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your prayers and meditations, and reading, in a profitable manner, without that indecent hurry whichrenders these exercises of but little use. As it has pleased God to preserve you through the night, beg of Him to preserve you from, evil during the day; for you are always exposed to danger; and many temptations will arise, which those who forget God will yield to.

Speak the truth on every occasion to the children under your care. Never use deceit to dry up their tears; nor endeavour to keep them quiet by promising them what you do not intend to perform. Children soon discover these falsehoods, and never love those who deceive or disappoint them. A considerate parent will not chide you, if, in playing or running, her child should accidentally fall and be hurt; but she would have reason to be grieved and displeased, if she detected you holding your hand oyer its mouth to drown its cries, or telling a lie in order to pacify it. Such treatment is very cruel,. and hardens the hearts of those who practise it, besides doing great injury to children.

Never give children any thing, either to eat or play with, which their mothers have forbidden. By so doing, you disobey your mistress, injure perhaps the health of the child, and teach it disobedience to its parent.

Children are often fretful and peevish; but yon must endeavour to bear their little humours with patience; for, in speaking gently and kindly to them, you will soon gain their affections, calm their anger, and succeed in making them happy.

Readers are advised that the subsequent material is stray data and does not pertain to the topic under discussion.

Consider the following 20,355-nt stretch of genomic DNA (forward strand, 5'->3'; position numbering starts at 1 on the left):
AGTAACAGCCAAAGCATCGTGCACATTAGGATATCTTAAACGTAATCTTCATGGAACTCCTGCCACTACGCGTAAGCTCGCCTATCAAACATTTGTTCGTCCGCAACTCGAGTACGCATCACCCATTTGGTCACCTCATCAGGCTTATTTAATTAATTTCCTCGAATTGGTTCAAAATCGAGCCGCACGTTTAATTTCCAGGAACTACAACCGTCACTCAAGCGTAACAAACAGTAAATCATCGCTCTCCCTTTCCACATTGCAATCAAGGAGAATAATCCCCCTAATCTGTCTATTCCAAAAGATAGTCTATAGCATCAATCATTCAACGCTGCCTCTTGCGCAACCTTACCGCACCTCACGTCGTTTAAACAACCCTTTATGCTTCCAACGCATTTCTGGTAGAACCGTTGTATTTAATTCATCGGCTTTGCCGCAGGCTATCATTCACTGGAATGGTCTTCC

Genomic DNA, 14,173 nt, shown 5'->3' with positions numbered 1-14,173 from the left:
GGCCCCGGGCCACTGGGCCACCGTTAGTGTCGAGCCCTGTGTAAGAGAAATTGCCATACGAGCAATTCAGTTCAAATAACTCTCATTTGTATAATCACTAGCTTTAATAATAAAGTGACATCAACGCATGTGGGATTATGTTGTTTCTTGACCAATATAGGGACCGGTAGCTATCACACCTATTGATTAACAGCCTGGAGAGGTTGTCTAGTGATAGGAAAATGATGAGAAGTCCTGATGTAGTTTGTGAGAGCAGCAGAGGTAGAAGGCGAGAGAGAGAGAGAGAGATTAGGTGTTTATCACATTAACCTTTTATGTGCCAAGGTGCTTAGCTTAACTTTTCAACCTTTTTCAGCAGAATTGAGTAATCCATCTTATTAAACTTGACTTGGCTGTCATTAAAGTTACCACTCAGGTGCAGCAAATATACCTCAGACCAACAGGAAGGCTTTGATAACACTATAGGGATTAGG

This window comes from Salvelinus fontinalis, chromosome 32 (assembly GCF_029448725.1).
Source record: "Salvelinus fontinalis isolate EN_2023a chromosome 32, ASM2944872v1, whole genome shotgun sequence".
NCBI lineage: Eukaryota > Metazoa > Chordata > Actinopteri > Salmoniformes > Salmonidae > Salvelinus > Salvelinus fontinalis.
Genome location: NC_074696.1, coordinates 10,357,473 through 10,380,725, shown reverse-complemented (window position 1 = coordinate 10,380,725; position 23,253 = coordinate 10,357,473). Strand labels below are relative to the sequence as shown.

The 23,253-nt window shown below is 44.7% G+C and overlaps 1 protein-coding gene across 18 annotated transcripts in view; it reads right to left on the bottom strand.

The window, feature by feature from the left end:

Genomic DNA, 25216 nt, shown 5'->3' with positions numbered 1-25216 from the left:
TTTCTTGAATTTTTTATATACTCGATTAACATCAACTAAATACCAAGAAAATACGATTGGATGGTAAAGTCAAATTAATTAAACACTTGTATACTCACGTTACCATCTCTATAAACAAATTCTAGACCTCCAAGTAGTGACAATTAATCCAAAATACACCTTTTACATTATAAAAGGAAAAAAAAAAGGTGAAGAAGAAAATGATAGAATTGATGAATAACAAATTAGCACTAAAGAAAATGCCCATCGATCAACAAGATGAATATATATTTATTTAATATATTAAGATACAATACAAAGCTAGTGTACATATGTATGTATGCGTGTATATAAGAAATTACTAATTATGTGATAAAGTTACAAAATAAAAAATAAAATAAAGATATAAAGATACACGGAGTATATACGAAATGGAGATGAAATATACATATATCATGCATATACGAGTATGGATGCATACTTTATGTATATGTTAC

Never suffer children to seek their pleasure in tormenting any living thing.

Little children do not understand the pain they often inflict on animals, which they are foolishly permitted to handle. The small fly, buzzing in the window, often escapes from their little fingers with her fine ganze wings quite broken off,aD<^ the loss of some of her slender lfegs; and the poor playful kitten is often held fast by the neck, and pat to great pain ia other ways, by children who are not taught better.

When a ebild has been crying and sobbing violently, it is very wrong to threaten it with immediate punishment, if it does. not instantly cease; for it cannot help sobbing long after its anger has passed. Never torment children with the terrors of a dark room, nor frighten them with false stories and descriptions.

In walking out, never go farther than is permitted,—or stay late; for it is a cruel thing to hurry little children, and to compel them to keep running by your side, in order to recover the time which you have idly sauntered away. Never commit any action, when out of sight of your mistress, nor make use of any expression, which yon would not choose that she should know? for that must be wrong, whether it be in word or deed, which you would desire a child to conceal from its mother.

Never suffer children at an open window above stairs, even when you are with them, and be particularly careful not to leave them alone in a room in which there is either fire or candle.